Step 1

download and install git for Linux :
sudo apt-get install git

Step 2

Set up the configuration details for you, as a user of Github:

git config –global user.name “user_name”
git config –global user.email “email_id”

An example for this would be:
git config –global user.name “akshay” [here the “user_name” can be anything.. in my case its akshay]
git config –global user.name “abc@gmail.com” [here the “email_id” should be the ID used to create the GitHub account. In this example its abc@gmail.com]

Read my full post on HowToForge Here.

Join me on Github: https://github.com/akshaypai

BitMessage – messaging client

After the news that government is snooping on the user’s messages ,calls, etc, this was created by few developers who wanted to create a messaging client that would keep the user’s messages private. This client is written in python. It  is a P2P communications protocol used to send encrypted messages to another person or to many subscribers. It is decentralized and trustless, meaning that you need-not inherently trust any entities like root certificate authorities. It uses strong authentication which means that the sender of a message cannot be spoofed, and it aims to hide “non-content” data, like the sender and receiver of messages, from passive eavesdroppers like those running warrantless wiretapping programs.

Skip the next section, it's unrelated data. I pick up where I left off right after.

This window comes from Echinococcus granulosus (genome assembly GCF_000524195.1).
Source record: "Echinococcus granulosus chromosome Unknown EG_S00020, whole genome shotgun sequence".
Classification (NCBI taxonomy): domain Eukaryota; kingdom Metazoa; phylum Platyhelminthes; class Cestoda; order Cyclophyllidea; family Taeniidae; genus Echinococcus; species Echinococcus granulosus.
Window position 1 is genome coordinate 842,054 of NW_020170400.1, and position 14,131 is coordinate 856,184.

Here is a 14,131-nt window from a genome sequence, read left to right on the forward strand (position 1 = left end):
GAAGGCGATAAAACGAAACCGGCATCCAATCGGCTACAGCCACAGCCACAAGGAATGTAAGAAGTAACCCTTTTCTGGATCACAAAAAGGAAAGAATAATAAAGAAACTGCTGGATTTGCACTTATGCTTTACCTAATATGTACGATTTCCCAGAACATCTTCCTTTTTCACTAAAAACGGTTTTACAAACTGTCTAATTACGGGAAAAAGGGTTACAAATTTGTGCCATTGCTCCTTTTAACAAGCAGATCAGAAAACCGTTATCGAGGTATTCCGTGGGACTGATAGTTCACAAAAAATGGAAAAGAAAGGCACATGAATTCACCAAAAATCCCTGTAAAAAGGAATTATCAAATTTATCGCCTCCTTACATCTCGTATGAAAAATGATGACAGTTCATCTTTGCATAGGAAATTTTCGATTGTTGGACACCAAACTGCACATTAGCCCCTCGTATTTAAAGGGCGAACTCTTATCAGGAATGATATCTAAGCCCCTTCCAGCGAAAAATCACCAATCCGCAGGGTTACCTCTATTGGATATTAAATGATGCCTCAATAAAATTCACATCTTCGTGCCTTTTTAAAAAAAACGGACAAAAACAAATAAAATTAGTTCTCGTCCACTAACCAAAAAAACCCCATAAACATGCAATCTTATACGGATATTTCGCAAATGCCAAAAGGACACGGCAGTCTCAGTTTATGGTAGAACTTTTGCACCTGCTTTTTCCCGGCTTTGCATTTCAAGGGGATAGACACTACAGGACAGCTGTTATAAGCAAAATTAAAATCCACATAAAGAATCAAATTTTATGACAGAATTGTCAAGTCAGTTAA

It helps t keep your identity a secret. That is it will generate a unique key for a particular user and you can share that with others,  so  only you can know who that person is when he/she shares their key with you. It can be used for good or bad purposes but, the developers believe that when  privacy is not given to us  then we have to take such measures to maintain it ourself.
You can use this to send, receive messages without having to fear the loss of your privacy. It also has measures to help you block spams if your key is got by some unwanted people. It also allows you to have multiple identities and helps you create an addressbook (which only you can see), so that you can easily know to whom  you are sending / receiving the message from.

the best part about it is that it is completely open source, so for those who wish to tinker around with it or want to have a look at the code can download from github here.